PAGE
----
On 23 October 2010, Silva stepped on a land mine while on patrol with U.S. soldiers in Kandahar , Afghanistan and lost both legs below the knee. [3] [4]

Two members won Pulitzer Prizes for their photography. Greg Marinovich won the Pulitzer for Spot News Photography in 1991 for his coverage of the killing of Lindsaye Tshabalala in 1990. Kevin Carter won the Pulitzer for Featured Photography in 1994 for his 1993 photograph of a vulture that appeared to be stalking a starving child in southern Sudan .

Plot Summary
Photojournalists (Ryan Phillippe, Taylor Kitsch, Frank Rautenbach) put themselves in harm's way as they shoot evidence of atrocities committed in the final days of South African apartheid.

Cast: Ryan Phillippe , Taylor Kitsch , Malin Akerman , Frank Rautenbach , Neels Van Jaarsveld , Patrick Lyster , Russel Savadier , Jessica Haines

The Bang-Bang Club is a 2010 Canadian-South African biographical drama film written and directed by Steven Silver and stars Ryan Phillippe as Greg Marinovich , Malin Åkerman as Robin Comley, Taylor Kitsch as Kevin Carter , Frank Rautenbach as Ken Oosterbroek and Neels Van Jaarsveld as João Silva . They portray the lives of four photojournalists active within the townships of South Africa during the Apartheid period, particularly between 1990 and 1994, from when Nelson Mandela was released from prison to the 1994 elections.

It is a film adaptation of the autobiographical book The Bang-Bang Club: Snapshots from a Hidden War co-written by Greg Marinovich and João Silva who were part of the group of four photographers known as Bang-Bang Club , the other two members being Kevin Carter and Ken Oosterbroek.

The film tells the remarkable and sometimes harrowing story of four young men and the extremes they went to in order to capture their pictures in the days prior to the downfall of Apartheid in South Africa. [1]

The film had its world premiere at the Toronto International Film Festival (TIFF). [2] [3] Entertainment One has distribution rights for Canada. Tribeca Film acquired American distribution rights. It was released theatrically in the US on 22 April 2011. [4] According to The Numbers, the film was only shown in nine theatres in the US where it earned $124,791. [5]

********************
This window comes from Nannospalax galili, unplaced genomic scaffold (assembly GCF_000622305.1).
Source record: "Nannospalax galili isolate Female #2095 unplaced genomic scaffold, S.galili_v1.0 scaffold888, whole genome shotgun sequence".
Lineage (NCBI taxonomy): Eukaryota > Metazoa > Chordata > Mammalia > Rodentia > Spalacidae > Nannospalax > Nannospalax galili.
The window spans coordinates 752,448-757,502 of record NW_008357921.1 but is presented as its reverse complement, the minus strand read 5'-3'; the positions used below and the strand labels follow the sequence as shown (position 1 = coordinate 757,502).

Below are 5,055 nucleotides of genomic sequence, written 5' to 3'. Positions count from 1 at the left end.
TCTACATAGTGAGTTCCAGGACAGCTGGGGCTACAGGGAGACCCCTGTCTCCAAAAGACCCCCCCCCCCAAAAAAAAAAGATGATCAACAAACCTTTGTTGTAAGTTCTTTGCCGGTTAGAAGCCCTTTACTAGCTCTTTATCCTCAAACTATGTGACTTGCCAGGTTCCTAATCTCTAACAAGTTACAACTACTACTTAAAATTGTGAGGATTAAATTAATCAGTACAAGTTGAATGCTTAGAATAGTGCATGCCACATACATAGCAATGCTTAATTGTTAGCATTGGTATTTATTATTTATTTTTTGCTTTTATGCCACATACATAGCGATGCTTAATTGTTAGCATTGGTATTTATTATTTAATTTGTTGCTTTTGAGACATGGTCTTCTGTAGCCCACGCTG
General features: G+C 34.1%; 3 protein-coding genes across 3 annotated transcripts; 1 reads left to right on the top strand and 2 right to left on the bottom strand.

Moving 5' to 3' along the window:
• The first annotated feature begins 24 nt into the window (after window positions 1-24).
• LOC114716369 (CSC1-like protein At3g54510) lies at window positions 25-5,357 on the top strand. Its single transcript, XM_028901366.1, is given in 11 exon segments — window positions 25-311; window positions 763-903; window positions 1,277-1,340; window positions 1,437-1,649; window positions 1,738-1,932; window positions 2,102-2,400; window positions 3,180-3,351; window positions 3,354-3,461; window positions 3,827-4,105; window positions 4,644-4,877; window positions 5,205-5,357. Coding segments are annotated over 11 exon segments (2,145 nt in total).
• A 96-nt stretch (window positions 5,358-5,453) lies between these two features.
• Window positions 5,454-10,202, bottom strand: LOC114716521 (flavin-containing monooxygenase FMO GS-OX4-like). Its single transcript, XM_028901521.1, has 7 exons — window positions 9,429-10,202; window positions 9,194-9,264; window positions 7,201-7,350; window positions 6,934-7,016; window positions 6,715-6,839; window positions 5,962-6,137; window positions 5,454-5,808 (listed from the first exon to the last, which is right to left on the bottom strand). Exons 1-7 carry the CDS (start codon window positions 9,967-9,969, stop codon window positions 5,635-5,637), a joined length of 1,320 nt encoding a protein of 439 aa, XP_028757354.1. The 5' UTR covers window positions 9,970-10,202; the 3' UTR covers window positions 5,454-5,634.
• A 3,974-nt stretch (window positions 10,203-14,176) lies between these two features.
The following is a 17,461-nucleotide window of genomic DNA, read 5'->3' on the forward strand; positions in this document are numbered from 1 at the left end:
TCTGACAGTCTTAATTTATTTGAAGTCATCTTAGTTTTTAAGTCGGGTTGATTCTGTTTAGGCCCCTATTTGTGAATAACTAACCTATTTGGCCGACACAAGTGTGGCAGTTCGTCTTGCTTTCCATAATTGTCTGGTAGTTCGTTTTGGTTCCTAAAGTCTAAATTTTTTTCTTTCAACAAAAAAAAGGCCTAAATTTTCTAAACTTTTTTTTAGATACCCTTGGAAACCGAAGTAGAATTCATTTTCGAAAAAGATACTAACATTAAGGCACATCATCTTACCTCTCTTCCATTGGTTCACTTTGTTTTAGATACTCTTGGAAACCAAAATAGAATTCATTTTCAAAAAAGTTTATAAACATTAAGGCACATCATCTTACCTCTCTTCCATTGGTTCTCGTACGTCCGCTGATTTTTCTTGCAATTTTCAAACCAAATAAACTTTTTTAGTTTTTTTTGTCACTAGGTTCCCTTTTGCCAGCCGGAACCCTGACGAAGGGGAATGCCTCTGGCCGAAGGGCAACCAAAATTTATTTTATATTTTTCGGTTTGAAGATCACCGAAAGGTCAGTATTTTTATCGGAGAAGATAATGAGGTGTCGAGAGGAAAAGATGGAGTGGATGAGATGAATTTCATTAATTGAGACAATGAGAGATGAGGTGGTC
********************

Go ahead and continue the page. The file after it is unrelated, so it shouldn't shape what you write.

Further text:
Judith Matloff , a veteran foreign correspondent and Contributing Editor at Columbia Journalism Review explains in her review about the film The Bang Bang Club by Steven Silver that it is the latest Hollywood production to get the role of the conflict correspondent wrong . Matloff has taught a course on conflict reporting, and supervised Master's thesis at the Columbia University , Graduate School of Journalism, New York City. [6] Matloff wrote:

But the reporters and photographers stationed in South Africa at the time were also compassionate human beings who exposed themselves to danger because they wanted to record history. This doesn’t particularly come through in the film. Instead, Silver plays to the Hollywood stereotype of journalists as heartless outsiders. After a fun day taking pictures of black people massacring each other, the lads go back to the white suburbs and party — the implication being that the bloodshed is a game to them. [7]

The Bang Bang Club was a group of four conflict photographers active within the townships of South Africa between 1990 and 1994, during the transition from the apartheid system to democracy . [1] This period saw much black on black factional violence, particularly fighting between ANC and IFP supporters, after the lifting of the bans on both political parties. But groups like the Afrikaner Weerstandsbeweging were also involved in violence.

Kevin Carter , Greg Marinovich , Ken Oosterbroek , and João Silva were the four associated with the name. Many photographers, photojournalists , (such as James Nachtwey and Gary Bernard) and television news crews reported also at this time the violence in the townships. A movie about the group , directed by Steven Silver premiered at the Toronto International Film Festival in 2010. [2]